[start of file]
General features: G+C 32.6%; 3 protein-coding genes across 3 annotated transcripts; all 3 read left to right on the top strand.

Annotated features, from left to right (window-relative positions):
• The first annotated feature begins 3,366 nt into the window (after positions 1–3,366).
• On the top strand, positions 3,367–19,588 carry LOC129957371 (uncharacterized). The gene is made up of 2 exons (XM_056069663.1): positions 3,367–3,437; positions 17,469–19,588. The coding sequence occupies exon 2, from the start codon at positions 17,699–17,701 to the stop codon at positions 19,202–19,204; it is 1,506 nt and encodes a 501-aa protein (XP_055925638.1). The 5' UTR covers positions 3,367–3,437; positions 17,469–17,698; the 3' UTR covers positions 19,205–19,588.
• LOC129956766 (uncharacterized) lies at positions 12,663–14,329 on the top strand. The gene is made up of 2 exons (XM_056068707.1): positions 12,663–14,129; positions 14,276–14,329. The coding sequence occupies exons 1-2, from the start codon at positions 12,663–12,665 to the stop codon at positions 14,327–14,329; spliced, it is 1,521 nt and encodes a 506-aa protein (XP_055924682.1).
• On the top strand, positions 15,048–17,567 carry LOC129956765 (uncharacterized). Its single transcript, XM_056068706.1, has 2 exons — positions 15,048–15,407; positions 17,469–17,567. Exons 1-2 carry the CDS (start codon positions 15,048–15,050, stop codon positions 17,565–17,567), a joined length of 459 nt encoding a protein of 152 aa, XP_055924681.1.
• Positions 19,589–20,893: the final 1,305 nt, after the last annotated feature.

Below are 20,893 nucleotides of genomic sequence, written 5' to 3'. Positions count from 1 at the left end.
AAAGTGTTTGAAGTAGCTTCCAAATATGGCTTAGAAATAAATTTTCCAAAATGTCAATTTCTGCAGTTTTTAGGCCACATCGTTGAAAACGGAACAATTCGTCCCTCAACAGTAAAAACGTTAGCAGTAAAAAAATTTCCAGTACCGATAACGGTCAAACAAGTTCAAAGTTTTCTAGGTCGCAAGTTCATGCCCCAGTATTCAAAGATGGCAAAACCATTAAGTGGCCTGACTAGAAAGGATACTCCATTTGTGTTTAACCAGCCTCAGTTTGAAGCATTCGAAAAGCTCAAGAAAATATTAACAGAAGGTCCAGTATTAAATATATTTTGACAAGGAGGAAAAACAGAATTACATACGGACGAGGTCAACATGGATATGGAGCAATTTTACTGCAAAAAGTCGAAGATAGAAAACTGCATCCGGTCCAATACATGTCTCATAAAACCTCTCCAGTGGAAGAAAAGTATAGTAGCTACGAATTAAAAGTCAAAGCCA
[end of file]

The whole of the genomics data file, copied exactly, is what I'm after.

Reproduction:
General features: G+C 32.6%; 3 protein-coding genes across 3 annotated transcripts; all 3 read left to right on the top strand.

Annotated features, from left to right (window-relative positions):
• The first annotated feature begins 3,366 nt into the window (after positions 1–3,366).
• On the top strand, positions 3,367–19,588 carry LOC129957371 (uncharacterized). The gene is made up of 2 exons (XM_056069663.1): positions 3,367–3,437; positions 17,469–19,588. The coding sequence occupies exon 2, from the start codon at positions 17,699–17,701 to the stop codon at positions 19,202–19,204; it is 1,506 nt and encodes a 501-aa protein (XP_055925638.1). The 5' UTR covers positions 3,367–3,437; positions 17,469–17,698; the 3' UTR covers positions 19,205–19,588.
• LOC129956766 (uncharacterized) lies at positions 12,663–14,329 on the top strand. The gene is made up of 2 exons (XM_056068707.1): positions 12,663–14,129; positions 14,276–14,329. The coding sequence occupies exons 1-2, from the start codon at positions 12,663–12,665 to the stop codon at positions 14,327–14,329; spliced, it is 1,521 nt and encodes a 506-aa protein (XP_055924682.1).
• On the top strand, positions 15,048–17,567 carry LOC129956765 (uncharacterized). Its single transcript, XM_056068706.1, has 2 exons — positions 15,048–15,407; positions 17,469–17,567. Exons 1-2 carry the CDS (start codon positions 15,048–15,050, stop codon positions 17,565–17,567), a joined length of 459 nt encoding a protein of 152 aa, XP_055924681.1.
• Positions 19,589–20,893: the final 1,305 nt, after the last annotated feature.

Below are 20,893 nucleotides of genomic sequence, written 5' to 3'. Positions count from 1 at the left end.
AAAGTGTTTGAAGTAGCTTCCAAATATGGCTTAGAAATAAATTTTCCAAAATGTCAATTTCTGCAGTTTTTAGGCCACATCGTTGAAAACGGAACAATTCGTCCCTCAACAGTAAAAACGTTAGCAGTAAAAAAATTTCCAGTACCGATAACGGTCAAACAAGTTCAAAGTTTTCTAGGTCGCAAGTTCATGCCCCAGTATTCAAAGATGGCAAAACCATTAAGTGGCCTGACTAGAAAGGATACTCCATTTGTGTTTAACCAGCCTCAGTTTGAAGCATTCGAAAAGCTCAAGAAAATATTAACAGAAGGTCCAGTATTAAATATATTTTGACAAGGAGGAAAAACAGAATTACATACGGACGAGGTCAACATGGATATGGAGCAATTTTACTGCAAAAAGTCGAAGATAGAAAACTGCATCCGGTCCAATACATGTCTCATAAAACCTCTCCAGTGGAAGAAAAGTATAGTAGCTACGAATTAAAAGTCAAAGCCA